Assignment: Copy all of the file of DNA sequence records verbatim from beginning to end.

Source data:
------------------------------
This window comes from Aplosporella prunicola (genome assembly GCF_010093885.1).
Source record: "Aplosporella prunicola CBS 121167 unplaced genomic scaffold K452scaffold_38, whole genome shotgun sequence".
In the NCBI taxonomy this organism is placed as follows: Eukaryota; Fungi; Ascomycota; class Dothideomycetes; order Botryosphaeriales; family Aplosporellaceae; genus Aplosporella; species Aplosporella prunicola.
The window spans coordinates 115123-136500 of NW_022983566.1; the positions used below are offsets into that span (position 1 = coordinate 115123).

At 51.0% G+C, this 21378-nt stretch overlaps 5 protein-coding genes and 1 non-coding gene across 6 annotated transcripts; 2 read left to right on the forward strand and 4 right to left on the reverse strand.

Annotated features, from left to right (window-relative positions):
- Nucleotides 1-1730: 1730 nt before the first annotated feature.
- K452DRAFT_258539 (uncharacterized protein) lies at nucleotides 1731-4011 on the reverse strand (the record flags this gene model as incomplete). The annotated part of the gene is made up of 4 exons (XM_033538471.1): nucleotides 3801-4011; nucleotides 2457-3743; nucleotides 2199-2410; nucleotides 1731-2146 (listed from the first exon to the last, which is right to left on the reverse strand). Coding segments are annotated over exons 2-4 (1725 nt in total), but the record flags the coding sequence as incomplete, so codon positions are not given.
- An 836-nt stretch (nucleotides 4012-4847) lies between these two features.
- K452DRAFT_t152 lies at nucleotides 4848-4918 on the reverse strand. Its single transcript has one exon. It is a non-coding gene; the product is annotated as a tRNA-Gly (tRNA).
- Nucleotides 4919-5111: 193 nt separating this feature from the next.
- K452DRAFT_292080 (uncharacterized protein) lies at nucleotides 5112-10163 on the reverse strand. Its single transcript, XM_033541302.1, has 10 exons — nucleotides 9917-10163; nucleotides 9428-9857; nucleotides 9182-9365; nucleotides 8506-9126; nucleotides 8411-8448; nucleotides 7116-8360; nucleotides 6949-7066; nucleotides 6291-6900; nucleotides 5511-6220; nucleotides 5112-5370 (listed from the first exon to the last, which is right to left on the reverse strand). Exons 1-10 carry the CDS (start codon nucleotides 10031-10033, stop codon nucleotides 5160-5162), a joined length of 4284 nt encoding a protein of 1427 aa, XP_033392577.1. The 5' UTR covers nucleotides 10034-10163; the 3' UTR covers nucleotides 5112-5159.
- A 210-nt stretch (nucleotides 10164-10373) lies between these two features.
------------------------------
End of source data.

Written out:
This window comes from Aplosporella prunicola (genome assembly GCF_010093885.1).
Source record: "Aplosporella prunicola CBS 121167 unplaced genomic scaffold K452scaffold_38, whole genome shotgun sequence".
In the NCBI taxonomy this organism is placed as follows: Eukaryota; Fungi; Ascomycota; class Dothideomycetes; order Botryosphaeriales; family Aplosporellaceae; genus Aplosporella; species Aplosporella prunicola.
The window spans coordinates 115123-136500 of NW_022983566.1; the positions used below are offsets into that span (position 1 = coordinate 115123).

At 51.0% G+C, this 21378-nt stretch overlaps 5 protein-coding genes and 1 non-coding gene across 6 annotated transcripts; 2 read left to right on the forward strand and 4 right to left on the reverse strand.

Annotated features, from left to right (window-relative positions):
- Nucleotides 1-1730: 1730 nt before the first annotated feature.
- K452DRAFT_258539 (uncharacterized protein) lies at nucleotides 1731-4011 on the reverse strand (the record flags this gene model as incomplete). The annotated part of the gene is made up of 4 exons (XM_033538471.1): nucleotides 3801-4011; nucleotides 2457-3743; nucleotides 2199-2410; nucleotides 1731-2146 (listed from the first exon to the last, which is right to left on the reverse strand). Coding segments are annotated over exons 2-4 (1725 nt in total), but the record flags the coding sequence as incomplete, so codon positions are not given.
- An 836-nt stretch (nucleotides 4012-4847) lies between these two features.
- K452DRAFT_t152 lies at nucleotides 4848-4918 on the reverse strand. Its single transcript has one exon. It is a non-coding gene; the product is annotated as a tRNA-Gly (tRNA).
- Nucleotides 4919-5111: 193 nt separating this feature from the next.
- K452DRAFT_292080 (uncharacterized protein) lies at nucleotides 5112-10163 on the reverse strand. Its single transcript, XM_033541302.1, has 10 exons — nucleotides 9917-10163; nucleotides 9428-9857; nucleotides 9182-9365; nucleotides 8506-9126; nucleotides 8411-8448; nucleotides 7116-8360; nucleotides 6949-7066; nucleotides 6291-6900; nucleotides 5511-6220; nucleotides 5112-5370 (listed from the first exon to the last, which is right to left on the reverse strand). Exons 1-10 carry the CDS (start codon nucleotides 10031-10033, stop codon nucleotides 5160-5162), a joined length of 4284 nt encoding a protein of 1427 aa, XP_033392577.1. The 5' UTR covers nucleotides 10034-10163; the 3' UTR covers nucleotides 5112-5159.
- A 210-nt stretch (nucleotides 10164-10373) lies between these two features.